Information on the Trademark Application Process
How Jay S. Horowitz, P.C. Can Help You Register Your Trademark
INFORMATION ON THE TRADEMARK APPLICATION PROCESS
1. What is a Trademark? A trademark is a word, phrase, symbol or design, or combination of words, phrases, symbols or designs, which identifies and distinguishes the source of the goods or services of one party from those of others. A service mark is the same as a trademark except that it identifies and distinguishes the source of a service rather than a product. Throughout these materials, the terms "trademark" and "mark" are used to refer to both trademarks and service marks.
2. Why You Should Register a Trademark. Companies obtain rights to the use of a name or mark (words or logo) merely by using the mark in commerce. These rights, known as common law rights, basically provide that the first user of a mark (in commerce) has priority over subsequent users of the same or a confusingly similar mark. The general law of trademarks is that the first user of a mark has priority over subsequent users. However, even though you have used a mark for a longer period of time than other companies, it may be difficult to enforce ownership of your mark by merely relying on common law rights.
The owner of a federal registration is presumed to be the owner of the mark for the goods and services specified in the registration, and to be entitled to use the mark nationwide. Having a federal registration of a mark can provide a significant advantage to a party involved in a court proceeding to determine the right to use a mark. For example, if you obtain a federally registered trademark, you would have the right to sue any party who uses the same or a confusingly similar mark which "infringes" on your use of the mark. Without a federally registered trademark, there are circumstances where you may not be able to sue a party for trademark infringement in federal court. Additionally, having a federal registration for your mark can enable you to collect money damages for the infringement of your mark which you may not be able to receive if you relied on common law rights. After five years of continuous usage of a mark after obtaining a federal registration, your mark is considered "incontestable," meaning that third parties cannot attack your registration even if they began using their mark before you did. A federal trademark registration can assist you in obtaining special damages and criminal penalties in counterfeit cases and allow you to prevent the importation of products bearing infringing marks.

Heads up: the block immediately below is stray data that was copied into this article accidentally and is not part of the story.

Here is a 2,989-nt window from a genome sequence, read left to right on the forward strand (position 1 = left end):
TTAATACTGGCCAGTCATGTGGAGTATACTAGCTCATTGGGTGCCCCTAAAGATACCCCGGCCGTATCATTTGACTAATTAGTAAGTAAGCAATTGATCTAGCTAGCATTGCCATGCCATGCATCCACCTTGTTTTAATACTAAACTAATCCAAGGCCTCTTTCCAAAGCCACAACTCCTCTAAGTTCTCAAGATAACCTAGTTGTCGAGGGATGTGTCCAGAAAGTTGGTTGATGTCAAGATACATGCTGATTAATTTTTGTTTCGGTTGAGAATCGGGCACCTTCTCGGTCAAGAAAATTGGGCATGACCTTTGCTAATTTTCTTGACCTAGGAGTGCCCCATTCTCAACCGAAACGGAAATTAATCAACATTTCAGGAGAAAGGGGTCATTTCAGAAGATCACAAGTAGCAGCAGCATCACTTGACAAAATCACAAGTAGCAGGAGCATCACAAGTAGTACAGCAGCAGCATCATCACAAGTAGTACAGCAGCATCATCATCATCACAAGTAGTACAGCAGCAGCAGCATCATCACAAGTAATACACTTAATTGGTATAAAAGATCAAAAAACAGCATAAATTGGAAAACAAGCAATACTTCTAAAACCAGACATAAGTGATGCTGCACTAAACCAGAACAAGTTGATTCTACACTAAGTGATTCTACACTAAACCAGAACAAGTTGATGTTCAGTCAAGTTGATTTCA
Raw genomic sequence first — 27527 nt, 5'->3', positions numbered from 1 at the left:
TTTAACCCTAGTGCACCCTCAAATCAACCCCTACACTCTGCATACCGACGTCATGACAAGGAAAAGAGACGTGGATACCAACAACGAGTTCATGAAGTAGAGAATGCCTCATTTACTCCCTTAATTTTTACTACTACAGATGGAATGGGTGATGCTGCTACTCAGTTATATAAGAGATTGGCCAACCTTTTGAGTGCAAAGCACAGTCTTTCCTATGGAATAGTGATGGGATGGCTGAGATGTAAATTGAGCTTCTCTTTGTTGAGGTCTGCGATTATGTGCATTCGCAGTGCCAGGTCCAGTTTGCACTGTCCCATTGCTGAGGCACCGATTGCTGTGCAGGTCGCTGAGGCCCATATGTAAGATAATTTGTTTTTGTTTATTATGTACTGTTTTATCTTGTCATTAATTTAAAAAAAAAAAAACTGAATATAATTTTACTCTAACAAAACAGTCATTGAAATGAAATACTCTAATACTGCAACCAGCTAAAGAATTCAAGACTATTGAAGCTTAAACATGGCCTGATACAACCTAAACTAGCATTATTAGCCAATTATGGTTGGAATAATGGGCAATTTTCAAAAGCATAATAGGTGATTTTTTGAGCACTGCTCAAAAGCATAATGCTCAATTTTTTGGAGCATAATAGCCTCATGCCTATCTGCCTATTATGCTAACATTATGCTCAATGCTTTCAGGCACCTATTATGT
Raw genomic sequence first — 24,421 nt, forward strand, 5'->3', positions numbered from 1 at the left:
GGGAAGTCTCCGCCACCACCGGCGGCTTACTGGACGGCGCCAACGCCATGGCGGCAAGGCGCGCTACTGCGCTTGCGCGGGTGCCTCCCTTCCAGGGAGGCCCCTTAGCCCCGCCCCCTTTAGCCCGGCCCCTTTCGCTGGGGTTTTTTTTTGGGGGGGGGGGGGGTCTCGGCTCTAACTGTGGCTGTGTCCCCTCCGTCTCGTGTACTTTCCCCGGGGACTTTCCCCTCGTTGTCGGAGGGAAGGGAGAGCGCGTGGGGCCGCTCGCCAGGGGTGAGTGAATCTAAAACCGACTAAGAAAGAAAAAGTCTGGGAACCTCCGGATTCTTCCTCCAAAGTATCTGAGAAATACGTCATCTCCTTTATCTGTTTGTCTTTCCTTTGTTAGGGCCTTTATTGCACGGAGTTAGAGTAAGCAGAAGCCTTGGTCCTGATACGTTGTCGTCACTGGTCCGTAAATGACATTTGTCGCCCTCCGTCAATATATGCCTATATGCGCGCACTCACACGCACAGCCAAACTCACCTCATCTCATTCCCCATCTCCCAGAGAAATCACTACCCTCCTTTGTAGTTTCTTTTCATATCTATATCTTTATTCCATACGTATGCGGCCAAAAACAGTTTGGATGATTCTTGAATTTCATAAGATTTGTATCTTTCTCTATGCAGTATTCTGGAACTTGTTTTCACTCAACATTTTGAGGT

Unlike copyrights and patents, trademark rights can last indefinitely if the owner continues to use the mark to identify its goods or services. The term of a federal trademark registration is 10 years, with 10-year renewal terms.
3. Applications For Federal Trademark Registration. The owner of a mark may file an application for federal registration if the mark has already been used in interstate commerce (a "use" application) or if the mark has not yet been used but the owner has a bona fide intention to use the mark in interstate commerce (an "intent to use" application). Use in interstate commerce means the mark has been used in connection with the actual sale of a product or service to someone in another state or country.
The application requires submission of the following information: (1) the name and address of the owner of the mark, which is usually an individual, corporation, partnership, or limited liability company; (2) a description of the mark itself, which usually consists of words, a drawing, or words combined with a drawing; (3) a description of the goods or services that the mark is (or will be) used with; (4) a U.S. Patent & Trademark Office classification number; (5) the date the mark was first used (anywhere), the date the mark was first used in interstate commerce, or a statement that the applicant has a bona fide intention to use the mark in the future; and (6) a description of how the mark is (or will be) used in connection with the products or services.